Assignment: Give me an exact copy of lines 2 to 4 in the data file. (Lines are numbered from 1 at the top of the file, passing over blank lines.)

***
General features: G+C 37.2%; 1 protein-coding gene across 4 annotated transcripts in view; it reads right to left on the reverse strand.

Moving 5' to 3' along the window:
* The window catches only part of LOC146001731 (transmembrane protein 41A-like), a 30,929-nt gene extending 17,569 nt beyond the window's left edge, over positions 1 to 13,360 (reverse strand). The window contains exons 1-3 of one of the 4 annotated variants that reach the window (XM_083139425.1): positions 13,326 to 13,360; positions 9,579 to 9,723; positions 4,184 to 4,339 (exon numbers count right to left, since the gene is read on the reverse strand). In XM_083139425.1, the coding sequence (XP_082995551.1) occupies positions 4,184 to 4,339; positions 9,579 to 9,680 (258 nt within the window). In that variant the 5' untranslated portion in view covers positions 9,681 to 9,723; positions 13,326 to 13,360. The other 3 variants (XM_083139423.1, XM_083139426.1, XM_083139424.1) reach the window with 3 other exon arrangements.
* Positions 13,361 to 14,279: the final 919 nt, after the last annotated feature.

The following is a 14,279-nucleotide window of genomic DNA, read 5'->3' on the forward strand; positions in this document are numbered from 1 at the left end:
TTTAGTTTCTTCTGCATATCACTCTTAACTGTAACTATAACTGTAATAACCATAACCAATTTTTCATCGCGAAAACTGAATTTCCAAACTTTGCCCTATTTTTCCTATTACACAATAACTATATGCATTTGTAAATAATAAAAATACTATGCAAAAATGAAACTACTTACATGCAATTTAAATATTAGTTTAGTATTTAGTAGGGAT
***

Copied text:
Moving 5' to 3' along the window:
* The window catches only part of LOC146001731 (transmembrane protein 41A-like), a 30,929-nt gene extending 17,569 nt beyond the window's left edge, over positions 1 to 13,360 (reverse strand). The window contains exons 1-3 of one of the 4 annotated variants that reach the window (XM_083139425.1): positions 13,326 to 13,360; positions 9,579 to 9,723; positions 4,184 to 4,339 (exon numbers count right to left, since the gene is read on the reverse strand). In XM_083139425.1, the coding sequence (XP_082995551.1) occupies positions 4,184 to 4,339; positions 9,579 to 9,680 (258 nt within the window). In that variant the 5' untranslated portion in view covers positions 9,681 to 9,723; positions 13,326 to 13,360. The other 3 variants (XM_083139423.1, XM_083139426.1, XM_083139424.1) reach the window with 3 other exon arrangements.
* Positions 13,361 to 14,279: the final 919 nt, after the last annotated feature.